‘Once only in the year, yet once, does the world which we see show forth its hidden powers, and in a manner manifest itself. Then the leaves come out, and the blossoms on the fruit trees, and flowers; and the grass and corn spring up. There is a sudden rush and burst outwardly of that hidden life which God has lodged in the material world. Well, that shows you, as by a sample, what it can do at God's command, when He gives the word. This earth, which now buds forth in leaves and blossoms, will one day burst forth into a new world of light and glory, in which, we shall see Saints and Angels dwelling. Who would think, except from his experience of former springs all through his life, who could conceive two or three months before, that it was possible that the face of nature, which then seemed so lifeless, should become so splendid and varied?...
So it is with the coming of that Eternal Spring, for which all Christians are waiting. Come it will, though it delay; yet though it tarry, let us wait for it, “because it will surely come, it will not tarry”. Therefore we say day by day, “Thy kingdom come”; which means, - O Lord, show Thyself; manifest Thyself; Thou that sittest between the cherubim, show Thyself; stir up Thy strength and come and help us. The earth that we see does not satisfy us; it is but a beginning; it is but a promise of something beyond it; even when it is gayest, with all its blossoms on, and shows most touchingly what lies hid in it, yet it is not enough. We know much more lies hid in it than we see. A world of Saints and Angels, a glorious world, the palace of God, the mountain of the Lord of Hosts, the heavenly Jerusalem, the throne of God and Christ, all these wonders, everlasting, all-precious, mysterious, and incomprehensible, lie hid in what we see. What we see is the outward shell of an eternal kingdom; and on that kingdom we fix the eyes of our faith.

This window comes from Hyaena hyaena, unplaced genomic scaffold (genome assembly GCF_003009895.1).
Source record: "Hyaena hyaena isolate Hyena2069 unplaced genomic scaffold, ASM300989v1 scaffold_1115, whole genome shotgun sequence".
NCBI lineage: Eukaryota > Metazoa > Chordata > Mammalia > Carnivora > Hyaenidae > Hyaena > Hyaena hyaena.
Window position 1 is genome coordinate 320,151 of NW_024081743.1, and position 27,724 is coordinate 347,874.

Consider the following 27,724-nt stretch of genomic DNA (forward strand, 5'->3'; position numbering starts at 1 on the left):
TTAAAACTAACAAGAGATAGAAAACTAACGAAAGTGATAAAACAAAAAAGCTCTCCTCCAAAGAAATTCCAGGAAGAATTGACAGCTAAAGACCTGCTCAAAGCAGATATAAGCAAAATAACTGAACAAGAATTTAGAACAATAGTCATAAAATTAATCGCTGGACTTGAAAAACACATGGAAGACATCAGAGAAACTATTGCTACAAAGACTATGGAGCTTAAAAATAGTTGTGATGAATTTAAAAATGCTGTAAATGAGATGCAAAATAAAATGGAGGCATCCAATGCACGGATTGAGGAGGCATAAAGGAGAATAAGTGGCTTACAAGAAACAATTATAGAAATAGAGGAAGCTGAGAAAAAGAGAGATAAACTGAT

Shine forth, O Lord, as when on Thy nativity Thine Angels visited the shepherds; let Thy glory blossom forth as bloom and foliage on the trees; change with Thy mighty power this visible world into that diviner world, which as yet we see not; destroy what we see, that it may pass and be transformed into what we believe. Bright as is the sun, and the sky, and the clouds; green as are the leaves and the fields; sweet as is the singing of the birds; we know that they are not all, and we will not take up with a part for the whole. They proceed from a centre of love and goodness, which is God Himself; but they are not His fulness; they speak of heaven, but they are not heaven; they are but as stray beams and dim reflections of His Image; they are but crumbs from the table. We are looking for the coming of the day of God, when all this outward world, fair though it be, shall perish; when the heavens shall be burnt, and the earth melt away. We can bear the loss, for we know it will be but the removing of a veil. We know that to remove the world which is seen, will be the manifestation of the world which is not seen. We know that what we see is as a screen hiding from us God and Christ, and His Saints and Angels. And we earnestly desire and pray for the dissolution of all that we see, from our longing after that which we do not see’.
St John Henry Newman, 1801-1890
Eternal God, who makest all things new, and abidest for ever the same: Grant us to begin this year in thy faith, and to continue it in thy favour; that, being guided in all our doings, and guarded all our days, we may spend our lives in thy service, and finally, by thy grace, attain the glory of everlasting life; through Jesus Christ our Lord. Amen. - Fr W. E. Orchard, 1877-1955
Fr Lee Kenyon